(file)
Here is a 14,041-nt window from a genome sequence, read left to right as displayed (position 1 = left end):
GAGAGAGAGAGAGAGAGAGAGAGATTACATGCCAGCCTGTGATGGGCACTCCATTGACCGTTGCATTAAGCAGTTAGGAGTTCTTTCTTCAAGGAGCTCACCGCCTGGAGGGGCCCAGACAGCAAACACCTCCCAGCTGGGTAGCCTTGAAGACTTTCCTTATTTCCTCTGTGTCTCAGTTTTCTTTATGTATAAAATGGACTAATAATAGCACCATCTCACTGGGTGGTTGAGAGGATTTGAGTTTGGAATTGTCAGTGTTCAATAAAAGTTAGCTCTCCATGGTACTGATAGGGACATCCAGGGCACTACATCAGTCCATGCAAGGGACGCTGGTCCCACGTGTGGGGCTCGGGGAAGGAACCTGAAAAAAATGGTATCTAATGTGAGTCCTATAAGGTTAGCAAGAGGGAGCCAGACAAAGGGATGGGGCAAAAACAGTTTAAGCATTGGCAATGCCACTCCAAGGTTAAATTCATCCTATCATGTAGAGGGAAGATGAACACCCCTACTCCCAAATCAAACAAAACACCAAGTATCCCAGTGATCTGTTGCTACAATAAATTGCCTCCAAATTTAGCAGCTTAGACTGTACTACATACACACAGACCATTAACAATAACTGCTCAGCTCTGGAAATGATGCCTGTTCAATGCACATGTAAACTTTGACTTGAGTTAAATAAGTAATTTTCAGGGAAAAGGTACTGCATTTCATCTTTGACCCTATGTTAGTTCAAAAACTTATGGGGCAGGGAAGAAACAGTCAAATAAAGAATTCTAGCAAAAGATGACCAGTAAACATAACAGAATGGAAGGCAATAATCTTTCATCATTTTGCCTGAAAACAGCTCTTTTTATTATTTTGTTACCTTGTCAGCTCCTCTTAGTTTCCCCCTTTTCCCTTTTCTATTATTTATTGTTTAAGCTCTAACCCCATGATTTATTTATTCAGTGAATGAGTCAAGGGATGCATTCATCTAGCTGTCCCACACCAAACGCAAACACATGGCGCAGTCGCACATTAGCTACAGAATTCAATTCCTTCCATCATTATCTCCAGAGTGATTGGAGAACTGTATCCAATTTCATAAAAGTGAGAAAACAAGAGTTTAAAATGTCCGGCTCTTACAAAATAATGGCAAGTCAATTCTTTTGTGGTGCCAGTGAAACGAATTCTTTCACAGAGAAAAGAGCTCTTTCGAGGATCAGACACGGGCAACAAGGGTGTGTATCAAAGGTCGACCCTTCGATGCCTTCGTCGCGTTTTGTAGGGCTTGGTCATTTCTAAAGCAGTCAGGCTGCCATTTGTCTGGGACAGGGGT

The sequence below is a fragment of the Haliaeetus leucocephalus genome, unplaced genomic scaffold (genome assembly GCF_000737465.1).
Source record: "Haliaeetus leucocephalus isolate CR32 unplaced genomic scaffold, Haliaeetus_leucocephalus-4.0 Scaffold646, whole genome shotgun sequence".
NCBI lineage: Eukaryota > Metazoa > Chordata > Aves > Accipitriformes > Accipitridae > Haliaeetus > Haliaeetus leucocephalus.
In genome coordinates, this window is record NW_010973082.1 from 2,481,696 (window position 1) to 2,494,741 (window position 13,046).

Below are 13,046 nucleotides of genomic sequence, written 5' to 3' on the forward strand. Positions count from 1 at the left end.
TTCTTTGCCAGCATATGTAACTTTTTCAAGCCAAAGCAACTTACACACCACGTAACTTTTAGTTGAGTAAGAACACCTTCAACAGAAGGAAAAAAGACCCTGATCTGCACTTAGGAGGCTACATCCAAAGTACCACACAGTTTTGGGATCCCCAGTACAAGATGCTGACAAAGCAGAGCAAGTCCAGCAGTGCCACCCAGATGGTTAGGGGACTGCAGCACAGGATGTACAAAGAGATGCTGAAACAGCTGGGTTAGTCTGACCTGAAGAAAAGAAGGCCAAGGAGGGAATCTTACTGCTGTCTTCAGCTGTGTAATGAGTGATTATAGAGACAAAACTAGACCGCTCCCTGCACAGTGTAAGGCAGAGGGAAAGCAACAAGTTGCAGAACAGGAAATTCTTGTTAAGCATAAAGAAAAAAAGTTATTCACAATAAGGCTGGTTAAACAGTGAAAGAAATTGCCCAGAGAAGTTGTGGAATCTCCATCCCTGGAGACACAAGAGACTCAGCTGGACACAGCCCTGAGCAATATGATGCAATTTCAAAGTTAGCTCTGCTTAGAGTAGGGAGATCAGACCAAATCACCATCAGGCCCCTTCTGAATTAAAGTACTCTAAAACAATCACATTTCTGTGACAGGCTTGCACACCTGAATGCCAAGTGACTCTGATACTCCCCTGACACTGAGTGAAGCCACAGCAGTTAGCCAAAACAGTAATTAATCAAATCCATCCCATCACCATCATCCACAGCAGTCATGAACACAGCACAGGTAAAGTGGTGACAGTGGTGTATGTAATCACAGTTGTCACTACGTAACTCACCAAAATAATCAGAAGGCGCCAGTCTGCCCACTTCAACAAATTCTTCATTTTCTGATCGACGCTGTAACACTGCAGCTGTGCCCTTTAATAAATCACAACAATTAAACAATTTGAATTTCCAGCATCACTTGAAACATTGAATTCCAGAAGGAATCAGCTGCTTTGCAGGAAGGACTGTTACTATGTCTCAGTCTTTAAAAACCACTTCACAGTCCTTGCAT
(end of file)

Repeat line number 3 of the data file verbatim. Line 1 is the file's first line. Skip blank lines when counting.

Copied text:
The sequence below is a fragment of the Haliaeetus leucocephalus genome, unplaced genomic scaffold (genome assembly GCF_000737465.1).